Experiencing the Natural World in a Concrete Jungle

By Caroline Bloomfield | July 11, 2022
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by Caroline Bloomfield
July 11, 2022

With sparkling enthusiasm, Project Manager Amanda Jimenez, or “Mendy Jim” as she’s called, meets the challenges of starting a community garden from the ground up in the midst of the Lehigh Valley in Pennsylvania. Check out the mission statement of Afros in Nature:

Our mission is to plant seeds of safety in natural environments so that individuals of color — regardless of their gender identity, sexual orientation, creed, or economic status — can create self-sustaining lifestyles with love, support, and community. 

This amazing organization holds events like camping trips, bike rides, paddle boarding, trash cleanup days, birding adventures and other outdoor experiences in natural environments. Their intention is to provide outdoor recreational opportunities for fellow Black, Indigenous & People of Color to enjoy the benefits of the outdoors and nature as they strive to plant seeds of safety and inclusivity in outdoor spaces.

Community Gardening

Within what she describes as a concrete jungle, a piece of property that stretches the width of a city lot, this group is transforming the property into open garden space with a walkthrough and education center. Afros in Nature provides plants, soil, seeds and gardening wisdom for those who want to garden, whether in the community space or at their own homes. 

With help from various funding sources, the community garden now has 3 large raised beds with trellises in between. Before this year’s frost arrived, they installed 45 edible plants, primarily natives. One of this group’s major goals has been restoring the existing land with native plantings as a way to build the quality of the soil and level the space.  

Mendy’s personal enthusiasm for this garden developed from working on vegetable farms and learning from farmers. She’s also passionate about herbs and medicinals, and she has an eagerness to do whatever she can to help restore the planet. 

The group’s garden project is seeing increasing community engagement and more volunteers. Local businesses have offered help and, so far, the garden has primarily relied on crowd funding. Plant sales were organized last year from only one of their locations, but this year they will be held both in Allentown and Bethlehem. Up until now, vegetable plants for the sales have been donated from farmer friends, and have been offered to the community either for free or as a donation to Afros in Nature. 

The Future Awaits

This year the garden area is still under construction with the exception of the raised beds, in which squirrels have made their winter homes. High-top hoops over the raised beds are still needing plastic. The main frame of a greenhouse has been donated to the garden, so there’s an expectation of having a greenhouse and two hoop houses this spring!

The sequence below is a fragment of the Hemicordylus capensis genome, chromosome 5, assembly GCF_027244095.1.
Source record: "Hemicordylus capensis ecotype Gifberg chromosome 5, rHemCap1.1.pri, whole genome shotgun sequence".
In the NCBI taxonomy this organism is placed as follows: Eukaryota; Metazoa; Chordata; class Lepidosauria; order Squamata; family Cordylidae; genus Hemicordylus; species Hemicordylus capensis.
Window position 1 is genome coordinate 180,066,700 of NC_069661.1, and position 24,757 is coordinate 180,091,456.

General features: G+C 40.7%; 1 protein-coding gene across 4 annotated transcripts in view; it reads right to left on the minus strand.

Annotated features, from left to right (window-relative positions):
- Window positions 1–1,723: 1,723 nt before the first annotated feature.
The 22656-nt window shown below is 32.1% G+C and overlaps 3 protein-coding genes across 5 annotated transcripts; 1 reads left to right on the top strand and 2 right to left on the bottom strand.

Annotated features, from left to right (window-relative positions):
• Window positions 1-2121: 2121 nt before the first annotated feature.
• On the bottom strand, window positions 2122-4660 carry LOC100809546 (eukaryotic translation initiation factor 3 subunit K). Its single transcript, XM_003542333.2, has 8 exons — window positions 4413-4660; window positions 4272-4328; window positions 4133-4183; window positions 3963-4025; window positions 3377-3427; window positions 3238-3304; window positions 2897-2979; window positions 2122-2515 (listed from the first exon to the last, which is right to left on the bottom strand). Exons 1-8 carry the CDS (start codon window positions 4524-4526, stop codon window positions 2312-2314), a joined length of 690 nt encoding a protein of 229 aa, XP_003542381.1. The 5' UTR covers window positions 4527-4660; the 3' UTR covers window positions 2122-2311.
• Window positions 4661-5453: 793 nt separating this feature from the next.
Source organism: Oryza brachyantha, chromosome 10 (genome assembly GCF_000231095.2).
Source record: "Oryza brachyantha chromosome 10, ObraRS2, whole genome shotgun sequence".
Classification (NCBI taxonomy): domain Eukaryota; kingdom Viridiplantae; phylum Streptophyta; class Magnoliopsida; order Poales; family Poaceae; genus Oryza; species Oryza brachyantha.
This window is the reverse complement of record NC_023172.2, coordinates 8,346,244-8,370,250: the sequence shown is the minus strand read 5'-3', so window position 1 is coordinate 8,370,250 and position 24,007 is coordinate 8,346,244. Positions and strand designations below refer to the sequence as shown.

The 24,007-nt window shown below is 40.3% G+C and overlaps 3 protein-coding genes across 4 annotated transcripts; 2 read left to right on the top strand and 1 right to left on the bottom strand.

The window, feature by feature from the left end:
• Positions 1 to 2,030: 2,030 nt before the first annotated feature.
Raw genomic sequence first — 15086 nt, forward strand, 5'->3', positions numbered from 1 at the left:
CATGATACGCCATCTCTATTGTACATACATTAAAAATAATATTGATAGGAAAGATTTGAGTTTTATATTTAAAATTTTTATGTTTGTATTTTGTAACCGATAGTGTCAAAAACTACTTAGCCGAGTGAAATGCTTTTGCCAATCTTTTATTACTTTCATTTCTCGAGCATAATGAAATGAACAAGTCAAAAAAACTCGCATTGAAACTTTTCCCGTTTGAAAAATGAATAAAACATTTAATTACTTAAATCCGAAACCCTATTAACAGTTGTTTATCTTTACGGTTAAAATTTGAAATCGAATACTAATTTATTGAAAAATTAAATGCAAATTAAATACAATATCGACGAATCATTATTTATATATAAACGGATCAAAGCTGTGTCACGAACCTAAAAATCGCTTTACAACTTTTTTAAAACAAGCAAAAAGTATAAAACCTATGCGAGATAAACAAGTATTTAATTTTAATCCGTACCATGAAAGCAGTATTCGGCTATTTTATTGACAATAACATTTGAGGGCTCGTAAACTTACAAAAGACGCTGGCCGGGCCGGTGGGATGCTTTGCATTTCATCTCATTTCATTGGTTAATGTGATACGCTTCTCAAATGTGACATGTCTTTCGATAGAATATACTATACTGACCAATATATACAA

Afros Homestead & Cafe

Another goal of Afros in Nature is to create a kitchen space inside the existing building, with a focus on offering teaching opportunities to the community that would include growing and preserving fresh food.  Afros Homestead & Cafe plans to make its future kitchen available to the community as a way to provide direct access to fresh food and a place to prepare it. 

Mendy says the “other half of her brain,” and project partner Nia, also an Afros board member, are focused on how to teach school kids about gardening. She sees their interest as they pass the garden on their way to school, but it’s a struggle to obtain the different clearances required to work direct with schools.

The founder of Afros in Nature, Melanie Lino, has said, “We are beings of the Earth and we find a sense of healing and clarity when connecting with it.” We couldn’t agree more.

If you’d like to donate to Afros in Nature, click here.

Every year, Gardening Know How awards $1,000 to 20 different, hand-picked garden projects across the United States and Canada. If your community or school garden has a growing, unmet need for more soil, seeds, fertilizers, building materials, or even just help getting the word out about your program, we’re ready and willing to help you meet those needs. As community gardens and school gardening programs spring up all over, we’re happy to do our part to help.

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  • Ivan Crow
    Comment added August 17, 2022Reply

    Years ago, in the 70's, I worked in London, UK. Ed Berman ran the organization City Farms where we grew food on empty city plots. It was successful and Prince Charles paid us a visit to see what was going on.

  • Cathy
    Comment added August 17, 2022Reply

    This is just more than wonderful!!
    It is growing hope for an upside down world.
    More power to the people!!

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